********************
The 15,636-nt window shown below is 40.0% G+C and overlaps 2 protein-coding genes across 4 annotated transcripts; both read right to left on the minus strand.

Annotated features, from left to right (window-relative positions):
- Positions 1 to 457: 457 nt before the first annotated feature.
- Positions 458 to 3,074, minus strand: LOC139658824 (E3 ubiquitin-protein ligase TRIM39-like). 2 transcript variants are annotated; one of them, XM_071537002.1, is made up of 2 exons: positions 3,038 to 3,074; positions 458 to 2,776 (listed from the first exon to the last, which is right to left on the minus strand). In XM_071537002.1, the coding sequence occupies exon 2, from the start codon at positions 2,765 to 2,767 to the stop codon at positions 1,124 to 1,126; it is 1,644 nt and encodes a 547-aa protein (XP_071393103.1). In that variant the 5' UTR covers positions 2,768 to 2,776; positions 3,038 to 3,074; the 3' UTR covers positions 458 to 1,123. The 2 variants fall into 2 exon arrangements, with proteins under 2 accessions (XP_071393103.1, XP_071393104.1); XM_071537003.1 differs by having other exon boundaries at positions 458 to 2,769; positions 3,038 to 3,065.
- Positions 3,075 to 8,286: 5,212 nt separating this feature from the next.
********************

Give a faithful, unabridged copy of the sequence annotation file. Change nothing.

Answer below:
The 15,636-nt window shown below is 40.0% G+C and overlaps 2 protein-coding genes across 4 annotated transcripts; both read right to left on the minus strand.

Annotated features, from left to right (window-relative positions):
- Positions 1 to 457: 457 nt before the first annotated feature.
- Positions 458 to 3,074, minus strand: LOC139658824 (E3 ubiquitin-protein ligase TRIM39-like). 2 transcript variants are annotated; one of them, XM_071537002.1, is made up of 2 exons: positions 3,038 to 3,074; positions 458 to 2,776 (listed from the first exon to the last, which is right to left on the minus strand). In XM_071537002.1, the coding sequence occupies exon 2, from the start codon at positions 2,765 to 2,767 to the stop codon at positions 1,124 to 1,126; it is 1,644 nt and encodes a 547-aa protein (XP_071393103.1). In that variant the 5' UTR covers positions 2,768 to 2,776; positions 3,038 to 3,074; the 3' UTR covers positions 458 to 1,123. The 2 variants fall into 2 exon arrangements, with proteins under 2 accessions (XP_071393103.1, XP_071393104.1); XM_071537003.1 differs by having other exon boundaries at positions 458 to 2,769; positions 3,038 to 3,065.
- Positions 3,075 to 8,286: 5,212 nt separating this feature from the next.